Researchers aim to define host-parasite interactions by modeling the effects of coinfection on community dynamics
By Andy Flick, Evolutionary Studies Initiative scientific coordinator
Research conducted at Vanderbilt has been published in a new study in The American Naturalist that models how parasites interact to affect their host’s behavior. The results of the research, conducted by Faith Rovenolt, BA’20, and Ann Tate, assistant professor of biological sciences, reinforce an understanding of the influence of disease in community dynamics.
The pair created a new model to study coinfection of hosts and developed a table of known interactions between parasites infecting the same hosts.
“I wanted to create a model that involved resistance and tolerance to parasites, since they should have different impacts on host ecology and evolution,” said Rovenolt, now a graduate student at the University of Pittsburgh. “We already had some experimental data suggesting that our hosts, two flour beetles (Tribolium), fared differently under infection, so it made sense to incorporate it all under the same framework.”
|Mortality||Down||Competition||Cross Immunity||Trypanosoma brucei strains in mice|
|Mortality||Up||Competition||Resource Competition||NPVs and entomopoxvirus in the tea tortix Adoxophyes honmai|
|Mortality||Up||Facilitation||Tissue Damage||Legionella pneumophila and influenza virus in mice|
|Recovery||Up||Competition||Space or resource competition||Helminth and Giardia in humans|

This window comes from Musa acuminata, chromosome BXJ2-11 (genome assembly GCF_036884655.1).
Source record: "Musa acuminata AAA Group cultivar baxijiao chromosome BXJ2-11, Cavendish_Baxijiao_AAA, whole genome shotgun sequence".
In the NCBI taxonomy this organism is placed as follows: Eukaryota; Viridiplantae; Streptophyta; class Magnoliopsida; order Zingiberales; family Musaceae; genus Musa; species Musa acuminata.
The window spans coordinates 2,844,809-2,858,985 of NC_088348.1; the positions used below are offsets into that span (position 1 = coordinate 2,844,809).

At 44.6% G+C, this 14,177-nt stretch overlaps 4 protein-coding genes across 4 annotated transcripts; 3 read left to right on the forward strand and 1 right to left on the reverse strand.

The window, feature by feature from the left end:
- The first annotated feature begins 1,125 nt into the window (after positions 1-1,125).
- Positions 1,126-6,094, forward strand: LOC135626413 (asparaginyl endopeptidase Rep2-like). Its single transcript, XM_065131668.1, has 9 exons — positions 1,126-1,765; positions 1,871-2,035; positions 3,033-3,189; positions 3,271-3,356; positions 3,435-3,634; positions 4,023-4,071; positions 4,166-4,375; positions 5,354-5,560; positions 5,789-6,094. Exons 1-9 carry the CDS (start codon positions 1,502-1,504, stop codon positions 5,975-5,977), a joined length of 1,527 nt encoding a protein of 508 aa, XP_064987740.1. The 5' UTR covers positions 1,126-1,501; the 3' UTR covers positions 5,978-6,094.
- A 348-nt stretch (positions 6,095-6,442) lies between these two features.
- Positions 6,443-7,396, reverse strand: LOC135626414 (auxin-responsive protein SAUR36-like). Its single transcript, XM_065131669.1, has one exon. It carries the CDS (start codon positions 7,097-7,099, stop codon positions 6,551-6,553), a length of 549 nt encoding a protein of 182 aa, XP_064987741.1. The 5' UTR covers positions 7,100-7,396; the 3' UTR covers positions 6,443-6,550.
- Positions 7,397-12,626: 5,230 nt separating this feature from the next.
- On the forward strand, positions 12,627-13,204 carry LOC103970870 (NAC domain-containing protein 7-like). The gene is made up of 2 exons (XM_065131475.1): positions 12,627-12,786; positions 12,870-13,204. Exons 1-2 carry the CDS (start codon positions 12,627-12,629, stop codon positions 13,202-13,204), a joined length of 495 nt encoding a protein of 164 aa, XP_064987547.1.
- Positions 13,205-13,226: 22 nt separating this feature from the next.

|Recovery||Down||Facilitation||Tissue Conditioning||Influenza A virus, Streptococcus pneumoniae, and Staphylococcus aureus in mice|
An example of some of the known interactions from Table 1 in the manuscript. See the manuscript for the full table.
Creating the table above turned out to be a thought experiment about what it means to define parasite interactions.
“It blew my mind just how difficult it is to define interactions,” Rovenolt said. “In one context, like high host food availability, two parasites might facilitate each other, while under low food they might compete.”
“It is important to know the relative strength of within versus between species competition in the absence of parasites, and whether the two hosts are sharing one or both parasites, since it affects feedbacks on prevalence and transmission to each host,” said Tate, also a member of the Evolutionary Studies Initiative.
Flour beetles are a great system to test questions about parasitic interactions and community dynamics because they are well-studied and frequent agricultural pests. “The rich body of literature on natural history and population biology of Tribolium is complemented by a modern molecular genomics toolbox and the ease of collecting beetles and their parasites in the ‘wild’—like in grain elevators and feed mills around the U.S. and the world,” Tate said. “It makes it an ideal system to test these cross-scale feedbacks.”
This work was partly inspired by a 1948 study focused on the interactions between two species of flour beetles. The paper was among the first to suggest that parasites could alter community dynamics of their hosts. “I’ve known about and been inspired by this paper for as long as I’ve worked on the beetles, so it was fun to resurrect it to serve as a motivating example for this study,” Tate said.
While Rovenolt wrote this paper as part of her senior honors thesis, she and Tate will soon test their model’s usefulness as they design new lab experiments that aim to predict coinfection and community dynamics.
This research was funded by National Science Foundation DEB/IOS award 1753982.